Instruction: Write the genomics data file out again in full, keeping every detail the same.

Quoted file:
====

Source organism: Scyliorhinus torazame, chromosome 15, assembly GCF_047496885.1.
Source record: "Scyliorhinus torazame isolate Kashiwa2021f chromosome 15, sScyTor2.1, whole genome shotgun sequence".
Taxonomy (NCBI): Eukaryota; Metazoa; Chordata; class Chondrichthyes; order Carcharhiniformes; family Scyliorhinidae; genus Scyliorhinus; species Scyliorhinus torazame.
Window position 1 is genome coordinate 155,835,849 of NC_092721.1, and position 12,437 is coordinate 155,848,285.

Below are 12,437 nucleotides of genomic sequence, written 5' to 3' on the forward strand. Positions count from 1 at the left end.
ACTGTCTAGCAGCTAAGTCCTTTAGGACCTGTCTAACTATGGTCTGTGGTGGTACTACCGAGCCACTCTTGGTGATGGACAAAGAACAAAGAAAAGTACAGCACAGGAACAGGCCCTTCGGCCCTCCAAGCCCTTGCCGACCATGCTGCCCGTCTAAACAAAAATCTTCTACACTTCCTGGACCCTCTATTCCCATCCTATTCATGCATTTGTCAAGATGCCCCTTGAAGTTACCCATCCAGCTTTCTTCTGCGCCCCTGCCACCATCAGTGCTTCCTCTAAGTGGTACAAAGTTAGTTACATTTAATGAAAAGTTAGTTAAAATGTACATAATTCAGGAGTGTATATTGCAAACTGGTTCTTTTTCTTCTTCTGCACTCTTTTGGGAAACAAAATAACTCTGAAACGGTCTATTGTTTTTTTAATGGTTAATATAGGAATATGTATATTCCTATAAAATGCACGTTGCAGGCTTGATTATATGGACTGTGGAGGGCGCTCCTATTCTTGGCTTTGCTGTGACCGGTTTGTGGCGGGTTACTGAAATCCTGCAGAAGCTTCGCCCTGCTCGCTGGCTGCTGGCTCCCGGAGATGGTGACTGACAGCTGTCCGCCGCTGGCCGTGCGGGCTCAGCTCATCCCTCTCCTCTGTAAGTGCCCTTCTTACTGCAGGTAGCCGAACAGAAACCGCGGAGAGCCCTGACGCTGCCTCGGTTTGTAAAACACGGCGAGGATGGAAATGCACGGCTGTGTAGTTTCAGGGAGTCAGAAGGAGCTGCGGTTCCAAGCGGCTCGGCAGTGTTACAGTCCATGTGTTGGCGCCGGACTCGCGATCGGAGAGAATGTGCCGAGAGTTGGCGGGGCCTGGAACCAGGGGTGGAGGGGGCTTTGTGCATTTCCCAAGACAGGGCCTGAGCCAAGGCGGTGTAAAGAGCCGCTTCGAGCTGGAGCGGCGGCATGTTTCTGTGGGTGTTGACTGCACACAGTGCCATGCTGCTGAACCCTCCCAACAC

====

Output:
Source organism: Scyliorhinus torazame, chromosome 15, assembly GCF_047496885.1.
Source record: "Scyliorhinus torazame isolate Kashiwa2021f chromosome 15, sScyTor2.1, whole genome shotgun sequence".
Taxonomy (NCBI): Eukaryota; Metazoa; Chordata; class Chondrichthyes; order Carcharhiniformes; family Scyliorhinidae; genus Scyliorhinus; species Scyliorhinus torazame.
Window position 1 is genome coordinate 155,835,849 of NC_092721.1, and position 12,437 is coordinate 155,848,285.

Below are 12,437 nucleotides of genomic sequence, written 5' to 3' on the forward strand. Positions count from 1 at the left end.
ACTGTCTAGCAGCTAAGTCCTTTAGGACCTGTCTAACTATGGTCTGTGGTGGTACTACCGAGCCACTCTTGGTGATGGACAAAGAACAAAGAAAAGTACAGCACAGGAACAGGCCCTTCGGCCCTCCAAGCCCTTGCCGACCATGCTGCCCGTCTAAACAAAAATCTTCTACACTTCCTGGACCCTCTATTCCCATCCTATTCATGCATTTGTCAAGATGCCCCTTGAAGTTACCCATCCAGCTTTCTTCTGCGCCCCTGCCACCATCAGTGCTTCCTCTAAGTGGTACAAAGTTAGTTACATTTAATGAAAAGTTAGTTAAAATGTACATAATTCAGGAGTGTATATTGCAAACTGGTTCTTTTTCTTCTTCTGCACTCTTTTGGGAAACAAAATAACTCTGAAACGGTCTATTGTTTTTTTAATGGTTAATATAGGAATATGTATATTCCTATAAAATGCACGTTGCAGGCTTGATTATATGGACTGTGGAGGGCGCTCCTATTCTTGGCTTTGCTGTGACCGGTTTGTGGCGGGTTACTGAAATCCTGCAGAAGCTTCGCCCTGCTCGCTGGCTGCTGGCTCCCGGAGATGGTGACTGACAGCTGTCCGCCGCTGGCCGTGCGGGCTCAGCTCATCCCTCTCCTCTGTAAGTGCCCTTCTTACTGCAGGTAGCCGAACAGAAACCGCGGAGAGCCCTGACGCTGCCTCGGTTTGTAAAACACGGCGAGGATGGAAATGCACGGCTGTGTAGTTTCAGGGAGTCAGAAGGAGCTGCGGTTCCAAGCGGCTCGGCAGTGTTACAGTCCATGTGTTGGCGCCGGACTCGCGATCGGAGAGAATGTGCCGAGAGTTGGCGGGGCCTGGAACCAGGGGTGGAGGGGGCTTTGTGCATTTCCCAAGACAGGGCCTGAGCCAAGGCGGTGTAAAGAGCCGCTTCGAGCTGGAGCGGCGGCATGTTTCTGTGGGTGTTGACTGCACACAGTGCCATGCTGCTGAACCCTCCCAACAC